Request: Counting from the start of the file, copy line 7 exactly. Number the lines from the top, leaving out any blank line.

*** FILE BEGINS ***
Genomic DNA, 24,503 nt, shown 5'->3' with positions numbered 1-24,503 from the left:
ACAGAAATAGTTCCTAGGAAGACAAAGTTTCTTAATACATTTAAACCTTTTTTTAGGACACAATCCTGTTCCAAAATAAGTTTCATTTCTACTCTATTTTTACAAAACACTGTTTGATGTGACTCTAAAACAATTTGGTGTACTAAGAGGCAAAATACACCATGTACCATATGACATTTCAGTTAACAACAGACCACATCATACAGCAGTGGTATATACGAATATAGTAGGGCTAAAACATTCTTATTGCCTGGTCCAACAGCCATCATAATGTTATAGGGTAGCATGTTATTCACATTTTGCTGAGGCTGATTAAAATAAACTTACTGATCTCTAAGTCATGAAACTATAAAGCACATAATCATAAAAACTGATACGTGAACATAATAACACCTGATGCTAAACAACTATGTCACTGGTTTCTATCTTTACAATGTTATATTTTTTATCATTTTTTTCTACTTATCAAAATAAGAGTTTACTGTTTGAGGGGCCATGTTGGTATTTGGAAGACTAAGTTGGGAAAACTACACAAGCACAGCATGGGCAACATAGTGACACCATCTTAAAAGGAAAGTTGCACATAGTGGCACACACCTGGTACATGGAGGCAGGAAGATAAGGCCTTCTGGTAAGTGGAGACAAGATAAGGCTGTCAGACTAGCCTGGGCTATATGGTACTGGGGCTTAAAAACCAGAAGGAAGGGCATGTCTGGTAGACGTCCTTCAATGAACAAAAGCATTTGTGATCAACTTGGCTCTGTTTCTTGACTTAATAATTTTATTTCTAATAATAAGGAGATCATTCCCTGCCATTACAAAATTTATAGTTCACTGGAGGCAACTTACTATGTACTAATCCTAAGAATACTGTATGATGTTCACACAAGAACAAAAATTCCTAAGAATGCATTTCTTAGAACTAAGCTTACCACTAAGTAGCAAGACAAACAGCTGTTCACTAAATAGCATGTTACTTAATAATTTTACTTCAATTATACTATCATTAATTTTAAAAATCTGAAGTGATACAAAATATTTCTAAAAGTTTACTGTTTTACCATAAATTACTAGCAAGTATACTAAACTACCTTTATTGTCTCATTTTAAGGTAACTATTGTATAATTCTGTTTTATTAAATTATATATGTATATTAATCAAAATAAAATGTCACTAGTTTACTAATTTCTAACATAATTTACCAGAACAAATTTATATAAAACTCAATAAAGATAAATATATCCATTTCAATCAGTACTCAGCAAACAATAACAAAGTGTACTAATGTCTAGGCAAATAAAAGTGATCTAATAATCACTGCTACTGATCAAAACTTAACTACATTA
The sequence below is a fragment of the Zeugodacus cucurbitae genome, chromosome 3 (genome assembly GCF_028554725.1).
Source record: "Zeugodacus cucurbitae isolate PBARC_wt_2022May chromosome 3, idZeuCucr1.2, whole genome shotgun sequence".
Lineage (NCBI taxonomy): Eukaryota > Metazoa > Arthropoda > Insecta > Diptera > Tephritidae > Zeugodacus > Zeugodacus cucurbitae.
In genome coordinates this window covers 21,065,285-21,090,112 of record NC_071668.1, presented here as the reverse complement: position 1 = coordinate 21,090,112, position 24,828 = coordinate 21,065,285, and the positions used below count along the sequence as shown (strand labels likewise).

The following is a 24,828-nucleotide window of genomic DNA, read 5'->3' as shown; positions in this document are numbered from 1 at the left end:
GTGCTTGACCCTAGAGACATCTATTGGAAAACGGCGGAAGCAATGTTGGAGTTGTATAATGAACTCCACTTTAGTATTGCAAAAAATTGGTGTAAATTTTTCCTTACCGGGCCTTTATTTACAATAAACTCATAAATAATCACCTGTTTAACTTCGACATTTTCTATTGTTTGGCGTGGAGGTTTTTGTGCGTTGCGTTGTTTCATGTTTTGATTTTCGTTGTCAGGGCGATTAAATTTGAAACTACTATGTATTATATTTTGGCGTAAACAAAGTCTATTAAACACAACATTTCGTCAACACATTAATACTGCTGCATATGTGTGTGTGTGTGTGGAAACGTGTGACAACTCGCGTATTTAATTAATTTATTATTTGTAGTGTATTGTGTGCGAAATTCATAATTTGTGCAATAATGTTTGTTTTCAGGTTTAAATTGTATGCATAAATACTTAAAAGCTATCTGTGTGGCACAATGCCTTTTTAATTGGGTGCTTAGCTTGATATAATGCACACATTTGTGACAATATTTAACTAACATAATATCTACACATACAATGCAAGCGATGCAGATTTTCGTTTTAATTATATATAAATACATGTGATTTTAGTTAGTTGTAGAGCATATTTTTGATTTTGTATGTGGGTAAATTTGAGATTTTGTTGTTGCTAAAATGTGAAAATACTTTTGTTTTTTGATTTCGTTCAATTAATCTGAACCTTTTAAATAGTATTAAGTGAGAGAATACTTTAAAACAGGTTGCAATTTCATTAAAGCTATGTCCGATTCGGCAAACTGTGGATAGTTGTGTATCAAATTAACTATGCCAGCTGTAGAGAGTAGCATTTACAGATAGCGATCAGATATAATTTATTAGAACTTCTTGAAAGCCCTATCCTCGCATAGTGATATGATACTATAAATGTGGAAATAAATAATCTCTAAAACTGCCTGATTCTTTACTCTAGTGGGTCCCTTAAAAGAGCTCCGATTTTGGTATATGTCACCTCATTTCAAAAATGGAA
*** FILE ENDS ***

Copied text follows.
The following is a 24,828-nucleotide window of genomic DNA, read 5'->3' as shown; positions in this document are numbered from 1 at the left end: